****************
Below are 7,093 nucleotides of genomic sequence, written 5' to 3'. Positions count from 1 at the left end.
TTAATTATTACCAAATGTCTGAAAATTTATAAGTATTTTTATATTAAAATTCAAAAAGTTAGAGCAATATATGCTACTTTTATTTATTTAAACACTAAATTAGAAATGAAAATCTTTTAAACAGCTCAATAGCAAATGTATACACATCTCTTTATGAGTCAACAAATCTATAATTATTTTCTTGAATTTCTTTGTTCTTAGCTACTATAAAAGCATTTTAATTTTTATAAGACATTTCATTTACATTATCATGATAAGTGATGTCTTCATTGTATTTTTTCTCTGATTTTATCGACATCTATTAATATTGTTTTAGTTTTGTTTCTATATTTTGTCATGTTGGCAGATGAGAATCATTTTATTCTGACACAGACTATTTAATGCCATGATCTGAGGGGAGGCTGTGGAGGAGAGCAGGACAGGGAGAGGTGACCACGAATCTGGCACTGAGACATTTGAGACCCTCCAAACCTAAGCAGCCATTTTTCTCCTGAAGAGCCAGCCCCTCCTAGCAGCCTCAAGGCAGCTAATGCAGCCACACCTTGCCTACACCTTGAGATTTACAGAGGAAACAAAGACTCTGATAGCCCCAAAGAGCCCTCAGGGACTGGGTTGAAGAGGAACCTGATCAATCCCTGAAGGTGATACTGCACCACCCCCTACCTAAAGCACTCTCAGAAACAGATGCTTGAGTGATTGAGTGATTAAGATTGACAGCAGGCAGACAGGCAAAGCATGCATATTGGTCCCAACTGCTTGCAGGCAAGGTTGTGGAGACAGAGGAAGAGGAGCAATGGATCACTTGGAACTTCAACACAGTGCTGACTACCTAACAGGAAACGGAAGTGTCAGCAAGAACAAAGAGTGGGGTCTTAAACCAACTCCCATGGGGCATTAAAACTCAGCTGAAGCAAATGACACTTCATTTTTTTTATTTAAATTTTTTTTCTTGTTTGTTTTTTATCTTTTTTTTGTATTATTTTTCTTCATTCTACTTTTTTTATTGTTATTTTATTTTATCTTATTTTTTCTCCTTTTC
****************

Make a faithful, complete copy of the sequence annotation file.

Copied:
Below are 7,093 nucleotides of genomic sequence, written 5' to 3'. Positions count from 1 at the left end.
TTAATTATTACCAAATGTCTGAAAATTTATAAGTATTTTTATATTAAAATTCAAAAAGTTAGAGCAATATATGCTACTTTTATTTATTTAAACACTAAATTAGAAATGAAAATCTTTTAAACAGCTCAATAGCAAATGTATACACATCTCTTTATGAGTCAACAAATCTATAATTATTTTCTTGAATTTCTTTGTTCTTAGCTACTATAAAAGCATTTTAATTTTTATAAGACATTTCATTTACATTATCATGATAAGTGATGTCTTCATTGTATTTTTTCTCTGATTTTATCGACATCTATTAATATTGTTTTAGTTTTGTTTCTATATTTTGTCATGTTGGCAGATGAGAATCATTTTATTCTGACACAGACTATTTAATGCCATGATCTGAGGGGAGGCTGTGGAGGAGAGCAGGACAGGGAGAGGTGACCACGAATCTGGCACTGAGACATTTGAGACCCTCCAAACCTAAGCAGCCATTTTTCTCCTGAAGAGCCAGCCCCTCCTAGCAGCCTCAAGGCAGCTAATGCAGCCACACCTTGCCTACACCTTGAGATTTACAGAGGAAACAAAGACTCTGATAGCCCCAAAGAGCCCTCAGGGACTGGGTTGAAGAGGAACCTGATCAATCCCTGAAGGTGATACTGCACCACCCCCTACCTAAAGCACTCTCAGAAACAGATGCTTGAGTGATTGAGTGATTAAGATTGACAGCAGGCAGACAGGCAAAGCATGCATATTGGTCCCAACTGCTTGCAGGCAAGGTTGTGGAGACAGAGGAAGAGGAGCAATGGATCACTTGGAACTTCAACACAGTGCTGACTACCTAACAGGAAACGGAAGTGTCAGCAAGAACAAAGAGTGGGGTCTTAAACCAACTCCCATGGGGCATTAAAACTCAGCTGAAGCAAATGACACTTCATTTTTTTTATTTAAATTTTTTTTCTTGTTTGTTTTTTATCTTTTTTTTGTATTATTTTTCTTCATTCTACTTTTTTTATTGTTATTTTATTTTATCTTATTTTTTCTCCTTTTC